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Just One Shareholder: Do I Really Have to have Corporate Board and Shareholder Meetings?

The short answer is “yes.” Even if you have only one shareholder in your California corporation, you must hold annual shareholder and board of directors meetings. That is what California law requires. There are also a host of practical reasons — good business reasons — to have shareholder and board “meetings.” Of course, with only one shareholder, there is no group of people to have a “meeting.” Thus, as a matter of practice, the “meetings” are on paper even though, at some point, you have to “meet” to sign the papers. Typically, the “meeting” is documented by a corporate resolution which often starts with words similar to this: “By unanimous written agreement of all shareholders who have met on this Day …” The purpose of the “meetings” is to create the various corporation minutes and resolutions which document what the corporation did. Your corporation is a separate legal entity and proof of what the corporation did is reflected in the minutes/resolutions. Thus, it is essential to conduct meetings and to maintain copies of corporate minutes/resolutions in your corporate minute book. An experienced and trusted San Diego corporate attorney can provide advice and assist with the paperwork.

The issue of meetings for a single shareholder is not uncommon. Many small-businesses have only one shareholder. There are several purposes of incorporating including:

  • Receiving the protection of personal and family assets that the corporate shield provides
  • Facilitating the establishment of a business credit rating
  • Obtaining various income tax advantages
  • Enhancing your business credibility and reputation
  • Enabling financing
  • Creating a vehicle for wealth transfer that is independent of you personally
  • And more

However, all of these advantages are lost if you do not maintain your corporation properly and observe what are called the “corporate formalities.” Among the corporate formalities are the meetings of shareholders and the board. As noted, the purpose of minutes is to record the actions of the corporation. If the business enters into an office lease, for example, that is usually something that should be approved by the board of directors. As a practical matter, that is you — the sole shareholder and, probably, the sole director. It may seem pointless to have a “meeting,” but it is not. The meeting generates corporate minutes which is a written record of what your corporation decided to do — execute an office lease. Note that you did not execute the lease; your corporation executed a lease and there must be some record of what the corporation did. Years later, new shareholders can go back and see what the corporation did at the beginning of your corporation’s existence. Financial institutions will want to see corporate minutes even if there has been only one shareholder. If issues ever need resolution before a judge or arbitrators, the decision-makers will expect to see corporate minutes. Issuing stock dividends is another good example. The state and federal taxing authorities will insist upon corporate minutes and board resolutions. Otherwise, you are just taking money from your corporation. Again, “meetings” are held for the corporation to operate and conduct its corporate business.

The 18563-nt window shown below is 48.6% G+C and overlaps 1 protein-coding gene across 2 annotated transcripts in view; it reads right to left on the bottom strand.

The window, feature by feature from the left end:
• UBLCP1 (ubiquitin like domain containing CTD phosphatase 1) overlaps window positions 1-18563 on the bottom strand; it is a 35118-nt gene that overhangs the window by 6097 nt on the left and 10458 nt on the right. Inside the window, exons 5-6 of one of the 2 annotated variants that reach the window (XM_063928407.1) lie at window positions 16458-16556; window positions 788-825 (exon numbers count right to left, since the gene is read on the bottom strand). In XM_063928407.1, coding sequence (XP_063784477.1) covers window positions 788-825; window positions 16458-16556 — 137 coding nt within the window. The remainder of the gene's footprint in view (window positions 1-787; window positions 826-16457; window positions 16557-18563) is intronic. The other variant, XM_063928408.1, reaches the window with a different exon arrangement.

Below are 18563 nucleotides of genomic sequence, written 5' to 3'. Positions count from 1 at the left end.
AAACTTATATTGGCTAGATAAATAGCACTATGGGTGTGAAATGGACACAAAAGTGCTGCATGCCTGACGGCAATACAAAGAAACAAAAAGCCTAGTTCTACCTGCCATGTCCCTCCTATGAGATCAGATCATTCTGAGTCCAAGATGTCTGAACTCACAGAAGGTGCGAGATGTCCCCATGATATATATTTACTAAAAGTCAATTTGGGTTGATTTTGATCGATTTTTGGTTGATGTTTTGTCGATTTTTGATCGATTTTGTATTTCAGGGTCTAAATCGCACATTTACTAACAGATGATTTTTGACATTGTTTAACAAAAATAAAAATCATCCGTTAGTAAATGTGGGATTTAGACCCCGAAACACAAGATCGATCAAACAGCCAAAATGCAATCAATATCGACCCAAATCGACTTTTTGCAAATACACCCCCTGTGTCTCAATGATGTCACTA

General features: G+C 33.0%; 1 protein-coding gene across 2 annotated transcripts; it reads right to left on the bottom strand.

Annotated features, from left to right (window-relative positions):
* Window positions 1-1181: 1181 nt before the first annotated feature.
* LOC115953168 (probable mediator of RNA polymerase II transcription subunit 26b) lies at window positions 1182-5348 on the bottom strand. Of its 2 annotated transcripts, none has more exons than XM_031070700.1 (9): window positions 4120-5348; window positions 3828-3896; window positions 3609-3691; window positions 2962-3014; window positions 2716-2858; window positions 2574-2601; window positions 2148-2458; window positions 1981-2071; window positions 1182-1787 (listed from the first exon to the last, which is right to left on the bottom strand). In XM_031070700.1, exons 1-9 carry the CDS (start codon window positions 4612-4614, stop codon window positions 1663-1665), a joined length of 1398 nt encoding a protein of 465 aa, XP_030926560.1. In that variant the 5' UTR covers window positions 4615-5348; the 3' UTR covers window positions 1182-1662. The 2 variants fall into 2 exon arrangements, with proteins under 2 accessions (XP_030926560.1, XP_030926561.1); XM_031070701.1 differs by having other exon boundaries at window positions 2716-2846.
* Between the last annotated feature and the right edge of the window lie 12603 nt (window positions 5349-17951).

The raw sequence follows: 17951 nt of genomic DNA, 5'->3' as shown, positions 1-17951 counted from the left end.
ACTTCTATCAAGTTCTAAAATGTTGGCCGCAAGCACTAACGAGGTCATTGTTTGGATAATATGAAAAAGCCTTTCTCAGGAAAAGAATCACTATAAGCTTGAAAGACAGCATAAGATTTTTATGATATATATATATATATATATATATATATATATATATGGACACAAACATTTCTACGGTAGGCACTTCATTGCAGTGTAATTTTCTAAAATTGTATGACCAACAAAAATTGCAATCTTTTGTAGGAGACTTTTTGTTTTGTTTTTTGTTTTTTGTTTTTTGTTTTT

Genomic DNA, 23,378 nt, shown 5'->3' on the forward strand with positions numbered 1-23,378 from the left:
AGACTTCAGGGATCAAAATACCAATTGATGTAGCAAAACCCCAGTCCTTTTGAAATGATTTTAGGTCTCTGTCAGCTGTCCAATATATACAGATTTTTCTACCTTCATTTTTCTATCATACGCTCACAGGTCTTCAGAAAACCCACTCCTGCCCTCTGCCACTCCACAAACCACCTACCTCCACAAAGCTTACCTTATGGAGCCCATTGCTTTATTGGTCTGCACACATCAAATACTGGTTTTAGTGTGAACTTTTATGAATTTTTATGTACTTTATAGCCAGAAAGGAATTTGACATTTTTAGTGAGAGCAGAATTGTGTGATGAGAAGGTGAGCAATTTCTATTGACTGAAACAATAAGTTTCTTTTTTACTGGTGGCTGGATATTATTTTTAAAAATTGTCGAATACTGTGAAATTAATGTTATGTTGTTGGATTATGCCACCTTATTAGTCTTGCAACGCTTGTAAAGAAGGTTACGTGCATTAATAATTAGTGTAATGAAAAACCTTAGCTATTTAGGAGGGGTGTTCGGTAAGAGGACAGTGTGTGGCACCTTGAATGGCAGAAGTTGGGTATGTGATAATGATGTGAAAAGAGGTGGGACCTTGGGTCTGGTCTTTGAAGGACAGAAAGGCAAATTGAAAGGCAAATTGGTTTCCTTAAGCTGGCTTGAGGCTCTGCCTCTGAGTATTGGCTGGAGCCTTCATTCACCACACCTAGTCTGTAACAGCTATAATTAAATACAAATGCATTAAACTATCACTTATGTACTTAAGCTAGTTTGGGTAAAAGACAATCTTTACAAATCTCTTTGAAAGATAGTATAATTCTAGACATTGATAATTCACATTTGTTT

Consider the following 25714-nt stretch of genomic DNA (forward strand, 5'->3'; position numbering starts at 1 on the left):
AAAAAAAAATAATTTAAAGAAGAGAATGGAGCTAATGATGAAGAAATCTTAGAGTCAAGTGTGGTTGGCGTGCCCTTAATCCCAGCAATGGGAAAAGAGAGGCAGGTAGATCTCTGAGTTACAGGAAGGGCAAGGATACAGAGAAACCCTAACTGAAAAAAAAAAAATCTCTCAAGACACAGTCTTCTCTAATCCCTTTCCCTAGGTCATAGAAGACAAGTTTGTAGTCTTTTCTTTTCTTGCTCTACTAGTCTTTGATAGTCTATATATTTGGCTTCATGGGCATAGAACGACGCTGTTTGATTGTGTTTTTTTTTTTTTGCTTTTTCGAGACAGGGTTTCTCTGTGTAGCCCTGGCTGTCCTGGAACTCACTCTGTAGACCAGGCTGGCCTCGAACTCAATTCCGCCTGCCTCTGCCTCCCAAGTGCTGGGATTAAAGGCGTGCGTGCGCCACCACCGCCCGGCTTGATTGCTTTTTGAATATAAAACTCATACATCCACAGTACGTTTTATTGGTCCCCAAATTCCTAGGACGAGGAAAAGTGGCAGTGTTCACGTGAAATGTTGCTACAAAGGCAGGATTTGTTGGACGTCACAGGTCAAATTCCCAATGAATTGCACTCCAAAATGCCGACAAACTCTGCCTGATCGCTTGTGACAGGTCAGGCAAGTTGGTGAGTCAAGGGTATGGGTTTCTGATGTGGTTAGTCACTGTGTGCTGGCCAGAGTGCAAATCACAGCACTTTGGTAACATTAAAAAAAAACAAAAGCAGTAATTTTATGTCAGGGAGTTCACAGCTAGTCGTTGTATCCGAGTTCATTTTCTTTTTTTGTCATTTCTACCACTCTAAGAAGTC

Failure to observe the corporate formalities can result in the courts treating your corporation as a non-entity. That is, you and your family will lose the advantage of the corporate shield. So, yes, even a single-shareholder corporation must have shareholder and board meetings.

Contact San Diego Corporate Law Today

For more information, contact attorney Michael Leonard, Esq., of San Diego Corporate Law. Mr. Leonard provides a full panoply of legal services for businesses including formation and annual maintenance of corporate entities of all types. Mr. Leonard has been named a “Rising Star” for four years running by Call Mr. Leonard at (858) 483-9200 or contact him via email. Like us on Facebook.

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